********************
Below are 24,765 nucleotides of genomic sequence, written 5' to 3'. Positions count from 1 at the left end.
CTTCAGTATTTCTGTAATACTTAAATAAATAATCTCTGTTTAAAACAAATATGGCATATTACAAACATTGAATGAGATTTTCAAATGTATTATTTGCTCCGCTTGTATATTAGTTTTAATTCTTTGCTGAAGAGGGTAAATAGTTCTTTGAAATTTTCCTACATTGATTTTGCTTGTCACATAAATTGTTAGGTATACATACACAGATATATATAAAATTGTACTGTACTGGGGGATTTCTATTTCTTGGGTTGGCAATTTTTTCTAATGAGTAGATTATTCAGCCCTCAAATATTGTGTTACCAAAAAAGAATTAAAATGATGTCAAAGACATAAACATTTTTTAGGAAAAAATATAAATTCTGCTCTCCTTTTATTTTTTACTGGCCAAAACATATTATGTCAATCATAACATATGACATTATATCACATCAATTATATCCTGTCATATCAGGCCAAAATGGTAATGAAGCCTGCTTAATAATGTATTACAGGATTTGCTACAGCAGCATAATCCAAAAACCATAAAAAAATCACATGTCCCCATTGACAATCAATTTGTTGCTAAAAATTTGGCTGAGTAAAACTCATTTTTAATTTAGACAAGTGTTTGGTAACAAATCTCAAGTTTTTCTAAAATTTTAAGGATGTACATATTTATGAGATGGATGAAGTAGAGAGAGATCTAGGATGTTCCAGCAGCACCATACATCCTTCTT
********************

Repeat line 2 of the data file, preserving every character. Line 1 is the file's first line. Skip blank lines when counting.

CTTCAGTATTTCTGTAATACTTAAATAAATAATCTCTGTTTAAAACAAATATGGCATATTACAAACATTGAATGAGATTTTCAAATGTATTATTTGCTCCGCTTGTATATTAGTTTTAATTCTTTGCTGAAGAGGGTAAATAGTTCTTTGAAATTTTCCTACATTGATTTTGCTTGTCACATAAATTGTTAGGTATACATACACAGATATATATAAAATTGTACTGTACTGGGGGATTTCTATTTCTTGGGTTGGCAATTTTTTCTAATGAGTAGATTATTCAGCCCTCAAATATTGTGTTACCAAAAAAGAATTAAAATGATGTCAAAGACATAAACATTTTTTAGGAAAAAATATAAATTCTGCTCTCCTTTTATTTTTTACTGGCCAAAACATATTATGTCAATCATAACATATGACATTATATCACATCAATTATATCCTGTCATATCAGGCCAAAATGGTAATGAAGCCTGCTTAATAATGTATTACAGGATTTGCTACAGCAGCATAATCCAAAAACCATAAAAAAATCACATGTCCCCATTGACAATCAATTTGTTGCTAAAAATTTGGCTGAGTAAAACTCATTTTTAATTTAGACAAGTGTTTGGTAACAAATCTCAAGTTTTTCTAAAATTTTAAGGATGTACATATTTATGAGATGGATGAAGTAGAGAGAGATCTAGGATGTTCCAGCAGCACCATACATCCTTCTT